Friday, February 13, 2009

Other People

I have a lot of people in my life, to varying degrees. My significant other would be the most prominent. He has experience with chronic pain himself, so he understands all too well what I'm going through. He listens and gets me ice packs and tries his best not to get impatient with me when I can't leave the house for days. He takes me to doctor appointments, fetches my prescriptions and makes sure I take meds on time. He talks to the Disability Machine when I don't have the strength. He is completely taken for granted and I am really lucky to have someone with me who cares and tries to make it easier for me.

The rest of the world is harder to deal with. Friends and family all tend to expect a certain person to arrive at their door, but I'm not sure that she is me anymore. She was loud and rambunctious and silly and clever and mouthy. Now my headaches dominate my personality, making me quiet and withdrawn. I hardly ever go out anymore. I see my good friends rarely more than once a week, my parents once a week and the rest of my rather large family once a month or two. And this social life is killing me.

It reminds me of spoon theory. Click if you want the exact version, otherwise here is my paraphrase. A woman with a chronic illness is trying to explain to a friend what it's like to be sick and disabled. They happened to be at a diner, so she gave her a handful of spoons. She told her, "Imagine these spoons each represent one activity you can do any given day. Most people have an unlimited amount of spoons for each day, but with chronic pain, illness and disability, you have limitations. You are holding twelve spoons, what are you going to use them for today?" Then she goes on to explain how just making breakfast costs a spoon and showering is another one. The friend is amazed and sympathetic by the end of the story when she has no spoons and she hasn't made it to dinner yet. It's a little trite and simplified, but the point is valid.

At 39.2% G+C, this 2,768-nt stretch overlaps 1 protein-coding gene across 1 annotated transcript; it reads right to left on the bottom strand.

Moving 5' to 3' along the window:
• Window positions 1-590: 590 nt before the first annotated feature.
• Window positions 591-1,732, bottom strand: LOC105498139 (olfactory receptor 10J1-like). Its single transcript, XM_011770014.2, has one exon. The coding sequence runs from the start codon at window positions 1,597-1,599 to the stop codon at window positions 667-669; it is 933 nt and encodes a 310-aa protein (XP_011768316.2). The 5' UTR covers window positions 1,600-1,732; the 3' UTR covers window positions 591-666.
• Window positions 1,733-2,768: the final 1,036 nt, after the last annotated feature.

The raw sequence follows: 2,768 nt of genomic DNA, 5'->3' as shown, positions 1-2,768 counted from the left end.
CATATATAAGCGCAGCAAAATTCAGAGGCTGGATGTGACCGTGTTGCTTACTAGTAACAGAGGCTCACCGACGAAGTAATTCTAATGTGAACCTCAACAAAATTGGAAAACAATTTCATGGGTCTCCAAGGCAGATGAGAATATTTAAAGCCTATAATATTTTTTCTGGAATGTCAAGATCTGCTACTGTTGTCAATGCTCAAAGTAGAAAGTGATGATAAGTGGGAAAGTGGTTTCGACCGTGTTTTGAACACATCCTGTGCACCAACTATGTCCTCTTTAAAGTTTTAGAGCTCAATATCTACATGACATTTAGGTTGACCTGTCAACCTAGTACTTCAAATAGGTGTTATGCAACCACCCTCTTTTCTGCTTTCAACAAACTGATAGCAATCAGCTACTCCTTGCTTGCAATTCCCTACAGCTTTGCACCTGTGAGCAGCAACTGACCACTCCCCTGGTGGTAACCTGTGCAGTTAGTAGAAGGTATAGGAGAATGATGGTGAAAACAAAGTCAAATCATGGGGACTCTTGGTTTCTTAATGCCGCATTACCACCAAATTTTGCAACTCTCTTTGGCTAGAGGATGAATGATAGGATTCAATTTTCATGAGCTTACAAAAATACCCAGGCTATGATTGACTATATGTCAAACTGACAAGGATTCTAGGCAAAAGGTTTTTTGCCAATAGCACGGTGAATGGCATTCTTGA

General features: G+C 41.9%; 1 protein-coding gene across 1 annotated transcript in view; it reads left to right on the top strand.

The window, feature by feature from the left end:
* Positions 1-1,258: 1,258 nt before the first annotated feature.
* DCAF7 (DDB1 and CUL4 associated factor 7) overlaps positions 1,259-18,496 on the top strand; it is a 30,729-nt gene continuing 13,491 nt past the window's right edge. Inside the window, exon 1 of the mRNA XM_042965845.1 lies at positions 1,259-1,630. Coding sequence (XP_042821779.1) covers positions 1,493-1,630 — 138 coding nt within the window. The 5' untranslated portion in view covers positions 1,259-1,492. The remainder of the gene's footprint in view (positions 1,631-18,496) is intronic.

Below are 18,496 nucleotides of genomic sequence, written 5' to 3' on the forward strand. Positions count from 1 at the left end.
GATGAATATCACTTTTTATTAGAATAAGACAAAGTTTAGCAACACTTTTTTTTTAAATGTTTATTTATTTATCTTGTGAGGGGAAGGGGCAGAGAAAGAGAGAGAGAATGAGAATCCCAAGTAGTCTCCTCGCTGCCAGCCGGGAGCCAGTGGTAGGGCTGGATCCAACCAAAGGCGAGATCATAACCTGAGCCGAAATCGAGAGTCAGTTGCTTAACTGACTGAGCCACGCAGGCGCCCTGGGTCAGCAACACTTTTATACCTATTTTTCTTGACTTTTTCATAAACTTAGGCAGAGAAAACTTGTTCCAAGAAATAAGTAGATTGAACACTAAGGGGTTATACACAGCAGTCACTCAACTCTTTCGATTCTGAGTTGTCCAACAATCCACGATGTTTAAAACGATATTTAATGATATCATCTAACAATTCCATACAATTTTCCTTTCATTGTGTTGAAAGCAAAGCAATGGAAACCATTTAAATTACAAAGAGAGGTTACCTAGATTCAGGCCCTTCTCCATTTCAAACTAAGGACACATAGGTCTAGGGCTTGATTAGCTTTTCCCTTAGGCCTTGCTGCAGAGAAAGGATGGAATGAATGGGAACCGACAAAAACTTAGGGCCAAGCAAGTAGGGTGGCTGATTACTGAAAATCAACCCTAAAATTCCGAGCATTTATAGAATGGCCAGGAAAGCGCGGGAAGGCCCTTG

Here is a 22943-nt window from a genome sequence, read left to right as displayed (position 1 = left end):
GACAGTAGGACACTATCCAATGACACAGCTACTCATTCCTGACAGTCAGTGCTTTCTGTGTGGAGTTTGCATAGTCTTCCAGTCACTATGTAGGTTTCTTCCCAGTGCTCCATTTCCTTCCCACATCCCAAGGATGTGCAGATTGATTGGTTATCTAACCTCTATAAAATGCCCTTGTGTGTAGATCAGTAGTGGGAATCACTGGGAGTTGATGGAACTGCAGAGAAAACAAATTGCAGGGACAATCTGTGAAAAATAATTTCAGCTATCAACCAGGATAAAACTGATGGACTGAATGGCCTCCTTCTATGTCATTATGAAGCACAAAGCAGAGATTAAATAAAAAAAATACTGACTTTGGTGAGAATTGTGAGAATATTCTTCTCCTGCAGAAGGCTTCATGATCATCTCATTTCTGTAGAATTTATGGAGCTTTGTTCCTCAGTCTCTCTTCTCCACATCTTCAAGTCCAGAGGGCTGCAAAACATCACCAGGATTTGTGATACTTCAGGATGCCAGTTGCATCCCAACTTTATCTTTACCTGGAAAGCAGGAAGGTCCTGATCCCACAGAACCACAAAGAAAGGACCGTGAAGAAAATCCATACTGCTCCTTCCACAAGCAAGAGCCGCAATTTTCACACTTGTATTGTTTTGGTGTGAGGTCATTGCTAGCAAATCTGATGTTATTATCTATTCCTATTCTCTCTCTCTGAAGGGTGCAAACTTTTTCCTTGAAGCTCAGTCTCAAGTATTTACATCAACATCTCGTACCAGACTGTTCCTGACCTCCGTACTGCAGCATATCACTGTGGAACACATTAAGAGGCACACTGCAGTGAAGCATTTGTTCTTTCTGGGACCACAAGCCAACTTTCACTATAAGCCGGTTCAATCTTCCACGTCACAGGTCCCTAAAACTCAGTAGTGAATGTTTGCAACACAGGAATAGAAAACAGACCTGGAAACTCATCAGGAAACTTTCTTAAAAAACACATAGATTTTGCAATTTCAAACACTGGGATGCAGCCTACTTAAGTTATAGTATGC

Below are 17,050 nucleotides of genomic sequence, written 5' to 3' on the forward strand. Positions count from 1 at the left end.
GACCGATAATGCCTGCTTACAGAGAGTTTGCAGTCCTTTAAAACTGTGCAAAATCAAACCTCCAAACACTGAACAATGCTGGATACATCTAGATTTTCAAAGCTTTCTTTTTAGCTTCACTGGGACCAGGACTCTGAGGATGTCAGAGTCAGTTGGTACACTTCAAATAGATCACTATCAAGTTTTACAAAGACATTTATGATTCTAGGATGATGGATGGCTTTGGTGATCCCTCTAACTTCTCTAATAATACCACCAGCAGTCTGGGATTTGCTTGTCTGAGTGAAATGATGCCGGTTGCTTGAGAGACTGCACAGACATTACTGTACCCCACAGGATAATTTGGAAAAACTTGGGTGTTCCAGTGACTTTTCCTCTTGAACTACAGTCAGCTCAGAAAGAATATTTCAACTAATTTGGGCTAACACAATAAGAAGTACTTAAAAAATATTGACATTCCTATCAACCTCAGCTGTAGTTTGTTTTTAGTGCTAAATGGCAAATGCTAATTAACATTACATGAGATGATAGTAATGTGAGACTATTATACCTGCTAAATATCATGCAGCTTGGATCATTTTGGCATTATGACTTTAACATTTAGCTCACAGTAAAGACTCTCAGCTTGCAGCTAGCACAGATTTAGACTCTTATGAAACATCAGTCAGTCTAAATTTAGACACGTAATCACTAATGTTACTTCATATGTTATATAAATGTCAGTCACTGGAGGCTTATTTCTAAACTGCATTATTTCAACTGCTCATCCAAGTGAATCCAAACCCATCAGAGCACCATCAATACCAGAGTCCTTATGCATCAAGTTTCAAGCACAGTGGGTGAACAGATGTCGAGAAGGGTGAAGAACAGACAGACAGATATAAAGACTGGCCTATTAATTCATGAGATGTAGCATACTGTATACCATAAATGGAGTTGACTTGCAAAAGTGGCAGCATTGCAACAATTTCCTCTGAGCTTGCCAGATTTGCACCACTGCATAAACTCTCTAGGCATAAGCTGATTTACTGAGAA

I go to a family function and that takes up all my spoons. I spend a few hours with a friend, just talking, and I end up going home exhausted and in pain. It's not that I don't want to be with people, I do and that's why I put myself through the pain. I think the main problem is me. I don't know how to ask for what I need without feeling like I am weak, sad and pitiful. Asking other people to change their behavior for my comfort seems so assuming to me, but on the other hand, if someone really wants to spend time with me, I suppose they should respect my limitations.

An example of this problem: I'm still trying to figure out how to ask someone to turn down their own TV, repeatedly, without feeling like a jerk. I shouldn't feel that way, I know. As I type this, the logic fairies in my head are going, "Wtf? Just ask nicely." But the looks I get, and the sighs. My instinct at that point is usually to stand up and walk out, but then I'm considered moody or bitchy and someone follows me around asking, "Are you ok?" until I cry. I hate being a complainer, especially a repetitive complainer, so I usually get to the point, mentally, where I feel like if someone knows that noise or smells or whatever trigger headaches for me, that if they are disregarding that and bringing triggers into my environment, well they must not care. Which isn't fair to anyone, but...

Pain + Constant Triggers - Understanding from Others = Suck

I'm lucky that I have so many people around me who care, regardless of how suddenly I leave a room or how many times I cancel on them. But, you know those people I am so lucky to have? Those people who are able-bodied and minded, who can listen to music at any level without repercussions, the people who think its funny to grab me by the waist and tickle me in good fun, or who splash on their aftershave generously without a second thought of seeing me later in the day? I could throttle them.